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EPA approves Little Sioux Corn Processors for cellulosic ethanol using Edeniq’s Pathway technology

January 27, 2017

Edeniq, Inc., a leading cellulosic and biorefining technology company, and Archer Daniels Midland Company (ADM) announced that the US Environmental Protection Agency has approved Little Sioux Corn Processors’ registration of its 150 million gallon per year Marcus, Iowa, ethanol plant for cellulosic ethanol production.

Under the terms of its license agreements with ADM and Little Sioux, Edeniq uses its Pathway Technology to measure the amount of cellulosic ethanol produced, and provides the required information to register for D3 cellulosic RINs with the EPA.

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GAO study concludes Renewable Fuel Standard will miss advanced biofuel program targets; EPA generally concurs

November 29, 2016

A new study from the US Government Accountability Office (GAO) concludes that the Renewable Fuel Standard program will miss its advanced biofuel targets due to the the high costs of creating advanced biofuel; the relatively low price of fossil fuel; the timing and cost to bring new tech to commercial-scale production; regulatory uncertainty; and other issues as challenges to increased production.

GAO was asked by Congress to review issues related to advanced biofuels R&D. The report describes (1) how the federal government has supported advanced biofuels R&D in recent years and where its efforts have been targeted; and (2) expert views on the extent to which advanced biofuels are technologically understood and the factors that will affect the speed and volume of production. GAO interviewed DOD, DOE, EPA, NSF, and USDA officials and worked with the National Academy of Sciences to convene a meeting of experts from industry, academia, and research organizations. EPA generally agreed with the conclusions of the report, the GAO said.

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EPA finalizes increase in renewable fuel volumes for 2017; 6% total increase to 19.28B gallons

November 23, 2016

The US Environmental Protection Agency (EPA) finalized increases in renewable fuel volume requirements across all categories of biofuels under the Renewable Fuel Standard (RFS) program. In a required annual rulemaking, the action finalizes the volume requirements and associated percentage standards for cellulosic biofuel, advanced biofuel, and total renewable fuel for 2017, and for biomass-based diesel for 2018.

The final volumes represent continued growth over historic levels. The final standards meet or exceed the volume targets specified by Congress for total renewable fuel, biomass-based diesel, and advanced biofuel. Total renewable fuel volumes grow 6% (1.2 billion gallons) from 2016 to 2017 to 19.28 billion gallons.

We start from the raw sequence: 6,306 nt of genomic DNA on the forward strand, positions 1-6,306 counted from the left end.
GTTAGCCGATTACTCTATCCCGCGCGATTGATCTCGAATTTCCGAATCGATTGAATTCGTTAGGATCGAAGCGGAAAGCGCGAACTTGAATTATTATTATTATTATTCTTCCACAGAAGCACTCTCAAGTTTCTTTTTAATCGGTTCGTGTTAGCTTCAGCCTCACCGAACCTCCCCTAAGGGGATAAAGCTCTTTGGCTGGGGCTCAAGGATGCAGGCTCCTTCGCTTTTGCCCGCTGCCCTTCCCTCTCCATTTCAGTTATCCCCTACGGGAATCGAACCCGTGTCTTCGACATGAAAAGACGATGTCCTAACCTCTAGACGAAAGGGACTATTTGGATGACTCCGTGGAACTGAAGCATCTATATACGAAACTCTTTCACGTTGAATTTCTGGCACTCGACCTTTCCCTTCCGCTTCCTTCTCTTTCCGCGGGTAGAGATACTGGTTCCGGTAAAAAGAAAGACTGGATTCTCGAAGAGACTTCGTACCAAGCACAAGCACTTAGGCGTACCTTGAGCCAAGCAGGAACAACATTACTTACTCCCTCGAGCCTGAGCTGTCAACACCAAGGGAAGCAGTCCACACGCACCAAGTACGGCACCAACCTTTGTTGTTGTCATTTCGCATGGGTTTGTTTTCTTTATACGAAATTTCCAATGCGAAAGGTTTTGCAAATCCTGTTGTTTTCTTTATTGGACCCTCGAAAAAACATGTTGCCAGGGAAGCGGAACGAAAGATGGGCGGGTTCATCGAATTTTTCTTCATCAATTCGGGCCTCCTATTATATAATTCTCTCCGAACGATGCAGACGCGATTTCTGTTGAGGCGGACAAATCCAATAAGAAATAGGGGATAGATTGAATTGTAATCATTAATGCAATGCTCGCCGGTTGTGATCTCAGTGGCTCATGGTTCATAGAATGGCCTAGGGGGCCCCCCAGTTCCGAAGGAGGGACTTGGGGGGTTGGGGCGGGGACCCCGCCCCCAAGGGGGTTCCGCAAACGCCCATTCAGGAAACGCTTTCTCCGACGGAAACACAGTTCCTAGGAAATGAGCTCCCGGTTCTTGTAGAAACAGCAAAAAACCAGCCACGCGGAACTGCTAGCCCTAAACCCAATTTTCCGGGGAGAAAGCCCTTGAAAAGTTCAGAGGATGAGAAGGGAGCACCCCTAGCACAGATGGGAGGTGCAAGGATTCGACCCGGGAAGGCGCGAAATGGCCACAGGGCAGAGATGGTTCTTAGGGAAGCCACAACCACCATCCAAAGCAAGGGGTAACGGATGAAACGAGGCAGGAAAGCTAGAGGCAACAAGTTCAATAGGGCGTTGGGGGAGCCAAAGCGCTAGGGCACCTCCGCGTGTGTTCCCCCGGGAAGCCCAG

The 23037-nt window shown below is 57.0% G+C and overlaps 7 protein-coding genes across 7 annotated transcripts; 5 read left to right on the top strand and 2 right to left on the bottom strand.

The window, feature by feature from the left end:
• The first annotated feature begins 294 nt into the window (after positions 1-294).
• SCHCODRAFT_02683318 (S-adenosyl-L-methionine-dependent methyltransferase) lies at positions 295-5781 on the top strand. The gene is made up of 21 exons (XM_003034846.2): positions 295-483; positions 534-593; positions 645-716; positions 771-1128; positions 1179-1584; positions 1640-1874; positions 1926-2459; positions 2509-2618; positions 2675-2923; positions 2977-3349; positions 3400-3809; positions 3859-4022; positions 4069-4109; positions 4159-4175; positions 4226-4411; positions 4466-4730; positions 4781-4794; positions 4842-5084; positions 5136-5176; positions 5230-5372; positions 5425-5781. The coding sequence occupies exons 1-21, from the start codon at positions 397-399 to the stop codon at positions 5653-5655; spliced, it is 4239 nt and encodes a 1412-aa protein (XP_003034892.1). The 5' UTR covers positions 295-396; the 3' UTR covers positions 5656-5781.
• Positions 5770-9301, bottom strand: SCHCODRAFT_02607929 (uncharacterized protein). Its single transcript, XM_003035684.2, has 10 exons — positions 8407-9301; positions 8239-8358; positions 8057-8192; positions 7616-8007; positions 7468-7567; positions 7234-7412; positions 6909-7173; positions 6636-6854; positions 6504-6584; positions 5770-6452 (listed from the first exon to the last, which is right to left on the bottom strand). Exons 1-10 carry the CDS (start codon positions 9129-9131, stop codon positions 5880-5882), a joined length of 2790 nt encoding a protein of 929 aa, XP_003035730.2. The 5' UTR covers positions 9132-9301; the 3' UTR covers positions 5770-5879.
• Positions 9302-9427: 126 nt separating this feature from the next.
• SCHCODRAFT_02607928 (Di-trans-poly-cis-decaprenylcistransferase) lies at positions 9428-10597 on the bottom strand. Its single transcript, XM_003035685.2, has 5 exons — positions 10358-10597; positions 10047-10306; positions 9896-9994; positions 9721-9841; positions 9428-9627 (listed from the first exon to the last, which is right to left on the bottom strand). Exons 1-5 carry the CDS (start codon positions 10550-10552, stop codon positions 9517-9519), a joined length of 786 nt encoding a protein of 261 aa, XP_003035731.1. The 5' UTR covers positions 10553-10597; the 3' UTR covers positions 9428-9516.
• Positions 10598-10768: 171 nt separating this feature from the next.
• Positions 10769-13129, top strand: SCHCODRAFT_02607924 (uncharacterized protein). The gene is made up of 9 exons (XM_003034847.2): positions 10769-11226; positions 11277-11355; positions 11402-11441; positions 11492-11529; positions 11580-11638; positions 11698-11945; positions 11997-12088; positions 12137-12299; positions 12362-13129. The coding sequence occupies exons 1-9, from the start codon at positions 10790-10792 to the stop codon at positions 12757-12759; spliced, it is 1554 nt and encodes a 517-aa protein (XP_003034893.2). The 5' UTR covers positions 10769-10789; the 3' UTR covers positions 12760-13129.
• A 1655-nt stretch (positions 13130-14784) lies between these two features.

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EPA proposing updates to Renewable Fuel Standard

October 05, 2016

EPA is proposing updates to the Renewable Fuels Standard (RFS) regulations and related fuels regulations to better align the standards with the current state of the renewable fuels market and to promote the use of ethanol and non-ethanol biofuels.

Several of the proposed changes to the Renewable Fuel Standard program would align regulations with recent developments in the marketplace resulting in increased production of cellulosic, advanced and other biofuels, EPA said.

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Argonne team finds significant albedo warming effect for switchgrass ethanol

August 11, 2016

One of the key points of contention over the climate benefit of biofuels is the impact of land use change (LUC) associated with biofuel feedstock production. LUC results in biogeochemical (e.g., soil organic carbon) and biogeophysical (e.g., surface albedo, evapotranspiration, and surface roughness) changes. Of the biogeophysical factors, surface albedo has been considered a dominant effect at the global scale.

A team at Argonne National Laboratory has now quantified land use change (LUC)-induced albedo effects for three major biofuels in the US, using satellite data products for albedo and vegetation observations. Published in the RSC journal Energy & Environmental Science, the analysis indicates that the land use change (LUC)-induced albedo effect is small for corn and miscanthus ethanol, but is significant for switchgrass ethanol, which is driven by the types, locations, and intensities of various land conversions to these biofuel feedstocks.

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Researchers say fuel market rebound effect can result in increased GHG emissions under RFS2; suggest taxes over mandates

August 08, 2016

The US Renewable Fuel Standard (RFS2) is intended to reduce greenhouse gas emissions from transportation. However, argues a team from the University of Minnesota in an open-access paper published in the journal Energy Policy, once the “fuel market rebound effect” is factored in, RFS2 actually increases GHG emissions when all fuel GHG intensity targets specified under the act are met.

Increasing the supply of low-carbon alternative fuels is a basic strategy to reduce greenhouse gas emissions. However, the Minnesota team notes, increasing the supply of fuels tends to lower energy prices, which encourages in turn encourages additional fuel consumption. This “fuel market rebound effect” can undermine climate change mitigation strategies, even to the point where efforts to reduce GHG emissions by increasing the supply of low-carbon fuels may actually result in increased GHG emissions.

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JBEI scientists use CO2 to control toxicity of ionic liquids in biomass pretreatment; lowering production costs

July 22, 2016

Researchers at the Department of Energy’s Lawrence Berkeley National Laboratory and Sandia National Laboratories working at the Joint BioEnergy Institute (JBEI) have demonstrated that adding CO2 during the deconstruction phase of biofuel production successfully neutralizes the toxicity of ionic liquids, the room-temperature molten salt solvent used at JBEI to break down cellulosic plant material.

The process is easily reversible, allowing the liquid to be recycled for use as a solvent again. Their study, published RSC journal Energy & Environmental Science, addresses a significant obstacle to expanding the market for biofuels: lowering the cost of production.